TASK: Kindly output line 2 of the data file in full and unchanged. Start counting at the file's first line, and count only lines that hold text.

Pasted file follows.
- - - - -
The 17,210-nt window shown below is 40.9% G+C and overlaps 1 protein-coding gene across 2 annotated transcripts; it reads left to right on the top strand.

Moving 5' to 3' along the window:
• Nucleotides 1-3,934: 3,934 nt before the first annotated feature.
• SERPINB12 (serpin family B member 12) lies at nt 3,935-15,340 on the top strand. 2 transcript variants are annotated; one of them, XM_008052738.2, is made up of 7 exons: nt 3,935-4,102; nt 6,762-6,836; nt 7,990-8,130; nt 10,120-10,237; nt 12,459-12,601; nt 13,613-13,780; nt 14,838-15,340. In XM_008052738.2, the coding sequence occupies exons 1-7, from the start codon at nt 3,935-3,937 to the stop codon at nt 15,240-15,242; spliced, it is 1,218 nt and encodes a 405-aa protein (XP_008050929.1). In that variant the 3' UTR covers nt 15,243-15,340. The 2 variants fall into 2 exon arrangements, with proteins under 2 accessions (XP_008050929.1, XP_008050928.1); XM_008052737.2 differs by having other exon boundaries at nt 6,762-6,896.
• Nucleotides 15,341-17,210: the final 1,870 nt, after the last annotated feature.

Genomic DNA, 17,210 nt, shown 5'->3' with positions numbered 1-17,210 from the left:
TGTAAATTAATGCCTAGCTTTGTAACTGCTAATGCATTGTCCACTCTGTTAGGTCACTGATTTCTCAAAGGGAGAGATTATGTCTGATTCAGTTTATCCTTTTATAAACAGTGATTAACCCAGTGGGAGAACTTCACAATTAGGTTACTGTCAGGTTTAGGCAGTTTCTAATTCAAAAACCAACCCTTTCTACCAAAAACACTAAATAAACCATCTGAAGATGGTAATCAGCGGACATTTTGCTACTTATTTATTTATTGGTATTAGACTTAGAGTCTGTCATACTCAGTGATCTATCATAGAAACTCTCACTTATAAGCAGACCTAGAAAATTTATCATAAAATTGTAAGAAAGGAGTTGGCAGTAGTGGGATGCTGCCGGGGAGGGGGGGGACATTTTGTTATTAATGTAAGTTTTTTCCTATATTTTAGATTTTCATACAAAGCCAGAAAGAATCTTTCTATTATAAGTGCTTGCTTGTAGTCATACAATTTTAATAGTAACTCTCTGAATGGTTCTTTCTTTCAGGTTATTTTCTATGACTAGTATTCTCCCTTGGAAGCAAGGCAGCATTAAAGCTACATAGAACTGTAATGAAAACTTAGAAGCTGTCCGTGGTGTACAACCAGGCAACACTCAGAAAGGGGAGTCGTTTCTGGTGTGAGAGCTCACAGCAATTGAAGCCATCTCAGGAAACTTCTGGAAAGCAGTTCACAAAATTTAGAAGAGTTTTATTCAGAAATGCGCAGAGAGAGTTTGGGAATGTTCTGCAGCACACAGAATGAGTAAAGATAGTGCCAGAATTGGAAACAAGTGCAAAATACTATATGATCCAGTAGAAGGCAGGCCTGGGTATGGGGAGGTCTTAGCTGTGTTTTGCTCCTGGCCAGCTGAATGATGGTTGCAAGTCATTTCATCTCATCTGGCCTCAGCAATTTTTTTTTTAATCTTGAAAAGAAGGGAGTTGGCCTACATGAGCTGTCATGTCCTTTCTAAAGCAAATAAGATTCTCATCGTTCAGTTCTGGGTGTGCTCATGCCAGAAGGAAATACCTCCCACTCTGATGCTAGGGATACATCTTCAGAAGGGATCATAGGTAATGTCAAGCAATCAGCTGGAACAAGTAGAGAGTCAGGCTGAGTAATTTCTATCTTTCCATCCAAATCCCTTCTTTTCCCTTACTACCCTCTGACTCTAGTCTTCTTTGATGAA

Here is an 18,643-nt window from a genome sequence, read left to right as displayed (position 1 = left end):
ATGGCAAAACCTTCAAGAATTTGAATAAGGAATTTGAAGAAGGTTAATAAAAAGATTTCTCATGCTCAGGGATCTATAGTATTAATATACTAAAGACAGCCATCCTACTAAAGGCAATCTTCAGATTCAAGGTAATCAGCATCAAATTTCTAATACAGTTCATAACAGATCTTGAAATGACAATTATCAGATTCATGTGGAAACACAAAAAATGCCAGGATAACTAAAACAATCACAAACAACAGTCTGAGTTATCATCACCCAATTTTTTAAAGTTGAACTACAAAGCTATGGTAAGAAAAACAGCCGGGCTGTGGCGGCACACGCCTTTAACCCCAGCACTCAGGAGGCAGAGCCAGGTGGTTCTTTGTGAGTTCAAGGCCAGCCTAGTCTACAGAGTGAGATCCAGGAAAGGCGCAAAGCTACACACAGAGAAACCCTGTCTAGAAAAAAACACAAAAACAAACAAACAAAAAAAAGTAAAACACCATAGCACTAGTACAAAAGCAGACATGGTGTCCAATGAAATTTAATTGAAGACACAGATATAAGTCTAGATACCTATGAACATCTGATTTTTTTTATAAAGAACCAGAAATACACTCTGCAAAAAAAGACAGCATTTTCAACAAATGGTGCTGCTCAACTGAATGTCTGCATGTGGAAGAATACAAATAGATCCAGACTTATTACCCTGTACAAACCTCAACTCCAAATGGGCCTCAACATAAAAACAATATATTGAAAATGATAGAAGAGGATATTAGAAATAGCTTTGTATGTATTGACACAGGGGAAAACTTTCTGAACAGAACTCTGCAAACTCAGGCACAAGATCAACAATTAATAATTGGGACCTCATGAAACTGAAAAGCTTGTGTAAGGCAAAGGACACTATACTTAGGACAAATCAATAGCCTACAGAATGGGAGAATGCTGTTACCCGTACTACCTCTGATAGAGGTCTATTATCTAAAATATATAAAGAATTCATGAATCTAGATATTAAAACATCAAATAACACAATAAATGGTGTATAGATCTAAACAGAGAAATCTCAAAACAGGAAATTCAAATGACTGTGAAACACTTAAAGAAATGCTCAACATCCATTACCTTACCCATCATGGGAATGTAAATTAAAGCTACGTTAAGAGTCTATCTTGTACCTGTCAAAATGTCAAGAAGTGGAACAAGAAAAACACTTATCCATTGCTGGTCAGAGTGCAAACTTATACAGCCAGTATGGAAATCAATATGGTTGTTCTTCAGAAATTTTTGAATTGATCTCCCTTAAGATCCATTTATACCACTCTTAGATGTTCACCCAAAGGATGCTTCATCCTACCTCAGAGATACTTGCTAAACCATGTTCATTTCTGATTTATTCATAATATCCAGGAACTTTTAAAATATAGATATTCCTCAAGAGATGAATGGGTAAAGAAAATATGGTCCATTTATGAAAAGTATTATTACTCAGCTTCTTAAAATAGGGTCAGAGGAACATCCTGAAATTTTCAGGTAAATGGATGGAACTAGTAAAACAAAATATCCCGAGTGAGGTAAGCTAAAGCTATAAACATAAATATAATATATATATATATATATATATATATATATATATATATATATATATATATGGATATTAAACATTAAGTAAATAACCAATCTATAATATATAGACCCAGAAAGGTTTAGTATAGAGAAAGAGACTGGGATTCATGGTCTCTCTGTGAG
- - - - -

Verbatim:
Moving 5' to 3' along the window: